Govt Mulls Law To Privatise Lithium Mining For Battery Production

Govt Mulls Law To Privatise Lithium Mining For Battery Production

The Union Government may introduce a change in the law to permit private miners extraction of Lithium, a crucial component of batteries used in electric vehicles, without which, energy independence in green technologies is difficult to achieve.

It is being said that the Modi government aims to change current laws during the current session of Parliament. The proposed law might effectively eliminate eight minerals from the restricted list forbidding the production by private enterprises, including lithium, beryllium, and zirconium. Unless a law is tweaked, the government cannot auction the licences to explore lithium reserves.

The proposed tweak in the law is primarily driven by the policy of the government to reduce India’s dependence on imports for some key minerals and put the country in the big league of lucrative battery supply chain. The country also seeks to expand domestic production of a variety of zero-emission technologies in order to meet its goal of becoming carbon neutral by 2070 and to benefit from opportunities presented by the world’s transition to cleaner energy.

The Ministry of New and Renewable Energy has reiterated the commitment to 500 GW clean energy capacity by 2030. Besides, massive amounts of battery storage must be deployed in order to make renewable energy accessible to all. Hence, the extraction of crucial minerals is the need of hour.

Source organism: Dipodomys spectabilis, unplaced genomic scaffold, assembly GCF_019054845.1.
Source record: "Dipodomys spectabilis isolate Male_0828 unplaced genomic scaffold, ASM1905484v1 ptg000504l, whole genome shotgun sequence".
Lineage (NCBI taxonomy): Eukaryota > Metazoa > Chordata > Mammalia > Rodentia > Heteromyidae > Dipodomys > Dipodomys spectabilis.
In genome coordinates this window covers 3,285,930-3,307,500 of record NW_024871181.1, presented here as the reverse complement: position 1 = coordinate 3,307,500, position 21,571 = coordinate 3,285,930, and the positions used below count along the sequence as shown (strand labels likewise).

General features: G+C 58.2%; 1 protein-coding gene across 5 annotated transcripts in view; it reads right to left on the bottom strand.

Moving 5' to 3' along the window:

A report has quoted the officials of Ministry of Mines as saying that they have recently stumbled upon a modest mine of Lithium in Karnataka. This, however, is not enough to neutralise the imports. China retains the position of the top refiner in the world, while Australia and Chile are a predominant supplier of t raw materials.
As per the data from the trade ministry, India’s imports of lithium-ion batteries increased by 54 % from a year earlier to $1.83 billion till March this year. Even though India has ramped up efforts to steer clear of imports from its northern neighbour, China and Hong Kong in unison accounted for more than 87 % of the purchases.

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